George Hommell is Gone…


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Posted by Michael Rosa on 2013-09-06 15:37:25

In the early 1990’s I stopped at a little shop called Worldwide Sportsman in Islamorada. It was a small white building on the oceanside of the highway. I had planned to pick up some flies and perhaps some spots to fish as I was on foot in search of Bonefish. A wonderful man named George proceeded on giving me a personal seminar on Bonefishing Islamorada. Two hours later I left the shop armed with a few Crazy Charlies (Thanks Ole Bandito) and MOE’s and headed to billboard flat to meet my first bonefish. I remember him reciting a limerick when I asked about what colors to use for bones, “tan to brown and keep it down,” he said. When I read the little shop was closed I felt sad until I walked into the “new” Worldwide Sportsman/Bass Pro and there was George. By then I had become addicted to Tarpon, poor me! I also was the proud owner of a new to me Dolphin BC18. So I asked George where should I go to catch a Tarpon on a fly? He showed me several spots on the chart and told me which tide to fish each spot. I did not realize then, what valuable information he had freely given me. One of those spots is the world renown place called “the pocket”. “Fish a Black death on the outgoing,” was his advice. Little did I know how many tournaments were won at that spot. Years later when I met Billy Pate at Bonefish Bob’s he told me “the pocket” was the Holy waters for Tarpon. George had taken him there decades ago and it was, a great spot. The two men I ALWAYS stopped to say hello to when I went to the Keys are now gone. Bob and George. I’m sure many many fly fisherman owe their success to those guys as do I. Vaya con Dios, George.
Fishing pioneer Hommell dies at 88
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By KEVIN WADLOW
kwadlow@keynoter.com
Posted - Wednesday, September 04, 2013 06:00 AM EDT

George Hommell helped make Islamorada the international fishing destination it is.
George Hommell Jr., renowned as President George H.W. Bush's flats guide and co-founder of Islamorada's World Wide Sportsman store, died Saturday. He was 88.

Born in New York state, Hommell moved to Islamorada in 1945 and played a large role in making the Keys the sportfishing capital of the world.

"George brought presidents to us," said Gary Ellis, founder of the Redbone Celebrity Tournament Series.

"In Mangrove Mike's, there's a photo of Ted Williams holding up a bonefish. George is polling the boat," Ellis said. "Those two probably did more for this fishing community than anyone can imagine."

"My father dedicated his life to promoting and perfecting the sport of backcountry fishing and conservation," said Mariellen Hommell.

"It was just fun being with George," said World Wide Sportsman manager Mark Klingbeil, who worked with Hommell for 15 years. "He was an inspiration to everyone here.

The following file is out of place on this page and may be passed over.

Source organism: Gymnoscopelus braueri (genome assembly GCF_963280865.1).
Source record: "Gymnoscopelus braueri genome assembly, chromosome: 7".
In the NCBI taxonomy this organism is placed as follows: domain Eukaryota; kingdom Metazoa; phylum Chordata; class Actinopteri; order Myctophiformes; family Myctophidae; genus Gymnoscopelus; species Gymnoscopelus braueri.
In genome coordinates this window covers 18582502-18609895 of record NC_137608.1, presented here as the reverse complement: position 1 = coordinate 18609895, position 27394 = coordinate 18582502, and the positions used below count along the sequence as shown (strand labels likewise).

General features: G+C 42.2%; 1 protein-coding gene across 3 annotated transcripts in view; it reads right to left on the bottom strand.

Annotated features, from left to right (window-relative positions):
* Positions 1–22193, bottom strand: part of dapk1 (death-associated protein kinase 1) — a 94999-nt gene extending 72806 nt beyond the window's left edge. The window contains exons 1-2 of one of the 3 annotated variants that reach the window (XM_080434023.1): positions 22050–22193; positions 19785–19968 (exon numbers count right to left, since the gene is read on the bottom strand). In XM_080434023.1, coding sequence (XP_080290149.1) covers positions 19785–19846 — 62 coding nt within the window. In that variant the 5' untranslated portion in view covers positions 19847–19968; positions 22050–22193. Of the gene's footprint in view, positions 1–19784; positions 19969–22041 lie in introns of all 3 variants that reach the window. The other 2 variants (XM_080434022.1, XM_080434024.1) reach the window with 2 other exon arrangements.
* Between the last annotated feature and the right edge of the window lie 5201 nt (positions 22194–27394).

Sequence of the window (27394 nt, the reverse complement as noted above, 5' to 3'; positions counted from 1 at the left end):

"He had 100,000 different stories," Klingbeil said. "If you were planning a trip somewhere, he had a story about it."

Ellis recalled how Hommell willingly shared advice and customers with a young crew of budding guides in the 1960 and 1970s.

"There were only a few guides in town and we all relied on him," Ellis said. "We'd meet at 6 a.m. at the Coral Grill, and he'd tell us the fish would be. We'd follow anywhere he went."

"George knew the waters and fish so well," Ellis said. "To a young guide, it was like having a direct connection to God."

With a relaxed demeanor not common to all flats guides, Hommell attracted a clientele that included luminaries like Paul Newman, Jack Nicklaus and Dan Rather in addition to Williams and Bush.

He was a founding member of the Islamorada Fishing Guides Association that promoted release fishing. A military veteran of World War II and Korea, Hommell taught himself to fly fish the flats and then shared his techniques with others. He created the first bead-eye fly, named the Hommell Evil Eye.

With famed angler Billy Pate, Hommell opened the original World Wide Sportsman in June 1967 as a specialty tackle shop and travel agency in Islamorada.

"Fly fishing was at the heart of the store," Klingbeil said. "They built the business and a reputation that made it one of the most-pursued destinations for anglers coming down."

Pate, who died in 2011, and Hommell collaborated to design fishing gear that has become a sport standard. Hommell met and befriended Bass Pro Shops founder Johnny Morris, who purchased the World Wide Sportsman and hired Hommell to run it as general manager. The current location opened in October 1997.

"George still held that position until he died Saturday," Klingbeil said. "He dedicated his life to his sport and store. He carried quite a legacy."

Survivors include Doris, his wife of 60 years; son, George III; and daughter Mariellen. "As well as a lifetime of friends and fishing buddies," Mariellen said.

A celebration of life is being planned. Memorials donations are suggested to the Bonefish & Tarpon Trust (www.bonefishtarpontrust.org) or Florida Keys Wild Bird Center (www.fkwbc.org).


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